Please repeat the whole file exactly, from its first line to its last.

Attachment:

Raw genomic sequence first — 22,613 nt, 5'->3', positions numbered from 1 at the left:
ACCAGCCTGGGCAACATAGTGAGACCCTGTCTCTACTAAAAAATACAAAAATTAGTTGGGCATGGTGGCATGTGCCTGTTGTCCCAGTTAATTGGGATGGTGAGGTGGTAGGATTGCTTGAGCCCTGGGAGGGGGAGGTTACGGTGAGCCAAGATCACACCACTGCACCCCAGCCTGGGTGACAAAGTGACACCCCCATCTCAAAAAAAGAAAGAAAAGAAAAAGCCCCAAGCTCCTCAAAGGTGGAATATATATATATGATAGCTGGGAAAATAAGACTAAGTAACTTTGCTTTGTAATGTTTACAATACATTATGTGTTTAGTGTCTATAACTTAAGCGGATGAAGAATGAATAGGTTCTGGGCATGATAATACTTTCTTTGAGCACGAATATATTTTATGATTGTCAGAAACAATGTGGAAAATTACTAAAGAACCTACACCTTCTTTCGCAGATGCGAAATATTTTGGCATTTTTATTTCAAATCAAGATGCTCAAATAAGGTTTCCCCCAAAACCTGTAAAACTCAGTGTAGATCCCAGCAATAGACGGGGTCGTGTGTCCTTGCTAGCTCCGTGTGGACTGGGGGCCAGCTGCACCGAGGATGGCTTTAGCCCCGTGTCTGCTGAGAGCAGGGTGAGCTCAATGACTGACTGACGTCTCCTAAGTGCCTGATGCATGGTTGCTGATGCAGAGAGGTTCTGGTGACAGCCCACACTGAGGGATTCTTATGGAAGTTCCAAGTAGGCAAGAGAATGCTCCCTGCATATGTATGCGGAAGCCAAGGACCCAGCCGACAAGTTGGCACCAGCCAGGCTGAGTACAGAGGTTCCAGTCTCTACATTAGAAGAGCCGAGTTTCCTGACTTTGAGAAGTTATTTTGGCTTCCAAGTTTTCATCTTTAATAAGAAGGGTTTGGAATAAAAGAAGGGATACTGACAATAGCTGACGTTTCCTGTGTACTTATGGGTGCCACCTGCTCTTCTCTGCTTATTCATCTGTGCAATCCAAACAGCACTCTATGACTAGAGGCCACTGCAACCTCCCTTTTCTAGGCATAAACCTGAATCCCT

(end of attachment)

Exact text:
Raw genomic sequence first — 22,613 nt, 5'->3', positions numbered from 1 at the left:
ACCAGCCTGGGCAACATAGTGAGACCCTGTCTCTACTAAAAAATACAAAAATTAGTTGGGCATGGTGGCATGTGCCTGTTGTCCCAGTTAATTGGGATGGTGAGGTGGTAGGATTGCTTGAGCCCTGGGAGGGGGAGGTTACGGTGAGCCAAGATCACACCACTGCACCCCAGCCTGGGTGACAAAGTGACACCCCCATCTCAAAAAAAGAAAGAAAAGAAAAAGCCCCAAGCTCCTCAAAGGTGGAATATATATATATGATAGCTGGGAAAATAAGACTAAGTAACTTTGCTTTGTAATGTTTACAATACATTATGTGTTTAGTGTCTATAACTTAAGCGGATGAAGAATGAATAGGTTCTGGGCATGATAATACTTTCTTTGAGCACGAATATATTTTATGATTGTCAGAAACAATGTGGAAAATTACTAAAGAACCTACACCTTCTTTCGCAGATGCGAAATATTTTGGCATTTTTATTTCAAATCAAGATGCTCAAATAAGGTTTCCCCCAAAACCTGTAAAACTCAGTGTAGATCCCAGCAATAGACGGGGTCGTGTGTCCTTGCTAGCTCCGTGTGGACTGGGGGCCAGCTGCACCGAGGATGGCTTTAGCCCCGTGTCTGCTGAGAGCAGGGTGAGCTCAATGACTGACTGACGTCTCCTAAGTGCCTGATGCATGGTTGCTGATGCAGAGAGGTTCTGGTGACAGCCCACACTGAGGGATTCTTATGGAAGTTCCAAGTAGGCAAGAGAATGCTCCCTGCATATGTATGCGGAAGCCAAGGACCCAGCCGACAAGTTGGCACCAGCCAGGCTGAGTACAGAGGTTCCAGTCTCTACATTAGAAGAGCCGAGTTTCCTGACTTTGAGAAGTTATTTTGGCTTCCAAGTTTTCATCTTTAATAAGAAGGGTTTGGAATAAAAGAAGGGATACTGACAATAGCTGACGTTTCCTGTGTACTTATGGGTGCCACCTGCTCTTCTCTGCTTATTCATCTGTGCAATCCAAACAGCACTCTATGACTAGAGGCCACTGCAACCTCCCTTTTCTAGGCATAAACCTGAATCCCT